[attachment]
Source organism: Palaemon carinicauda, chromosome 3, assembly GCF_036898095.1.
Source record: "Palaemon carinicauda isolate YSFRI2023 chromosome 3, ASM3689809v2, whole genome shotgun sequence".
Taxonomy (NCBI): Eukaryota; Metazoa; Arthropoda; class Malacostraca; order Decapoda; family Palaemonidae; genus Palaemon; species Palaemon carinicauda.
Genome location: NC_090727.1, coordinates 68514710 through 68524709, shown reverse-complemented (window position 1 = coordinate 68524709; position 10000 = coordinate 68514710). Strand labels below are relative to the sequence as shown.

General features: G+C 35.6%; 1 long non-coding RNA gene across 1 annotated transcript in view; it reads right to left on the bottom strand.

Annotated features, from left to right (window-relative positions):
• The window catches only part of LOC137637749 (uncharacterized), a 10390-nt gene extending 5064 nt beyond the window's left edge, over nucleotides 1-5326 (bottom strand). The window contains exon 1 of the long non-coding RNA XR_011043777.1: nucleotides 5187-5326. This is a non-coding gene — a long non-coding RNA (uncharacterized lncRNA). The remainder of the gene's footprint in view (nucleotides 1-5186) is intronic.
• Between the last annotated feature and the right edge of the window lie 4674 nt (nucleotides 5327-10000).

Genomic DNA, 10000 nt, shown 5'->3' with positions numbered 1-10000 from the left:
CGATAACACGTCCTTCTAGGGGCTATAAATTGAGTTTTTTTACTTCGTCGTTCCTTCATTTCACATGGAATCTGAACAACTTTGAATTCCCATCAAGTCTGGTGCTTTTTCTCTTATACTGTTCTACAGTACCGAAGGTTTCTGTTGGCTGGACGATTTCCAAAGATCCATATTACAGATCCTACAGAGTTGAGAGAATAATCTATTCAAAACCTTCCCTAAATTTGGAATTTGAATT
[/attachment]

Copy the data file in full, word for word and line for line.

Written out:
Source organism: Palaemon carinicauda, chromosome 3, assembly GCF_036898095.1.
Source record: "Palaemon carinicauda isolate YSFRI2023 chromosome 3, ASM3689809v2, whole genome shotgun sequence".
Taxonomy (NCBI): Eukaryota; Metazoa; Arthropoda; class Malacostraca; order Decapoda; family Palaemonidae; genus Palaemon; species Palaemon carinicauda.
Genome location: NC_090727.1, coordinates 68514710 through 68524709, shown reverse-complemented (window position 1 = coordinate 68524709; position 10000 = coordinate 68514710). Strand labels below are relative to the sequence as shown.

General features: G+C 35.6%; 1 long non-coding RNA gene across 1 annotated transcript in view; it reads right to left on the bottom strand.

Annotated features, from left to right (window-relative positions):
• The window catches only part of LOC137637749 (uncharacterized), a 10390-nt gene extending 5064 nt beyond the window's left edge, over nucleotides 1-5326 (bottom strand). The window contains exon 1 of the long non-coding RNA XR_011043777.1: nucleotides 5187-5326. This is a non-coding gene — a long non-coding RNA (uncharacterized lncRNA). The remainder of the gene's footprint in view (nucleotides 1-5186) is intronic.
• Between the last annotated feature and the right edge of the window lie 4674 nt (nucleotides 5327-10000).

Genomic DNA, 10000 nt, shown 5'->3' with positions numbered 1-10000 from the left:
CGATAACACGTCCTTCTAGGGGCTATAAATTGAGTTTTTTTACTTCGTCGTTCCTTCATTTCACATGGAATCTGAACAACTTTGAATTCCCATCAAGTCTGGTGCTTTTTCTCTTATACTGTTCTACAGTACCGAAGGTTTCTGTTGGCTGGACGATTTCCAAAGATCCATATTACAGATCCTACAGAGTTGAGAGAATAATCTATTCAAAACCTTCCCTAAATTTGGAATTTGAATT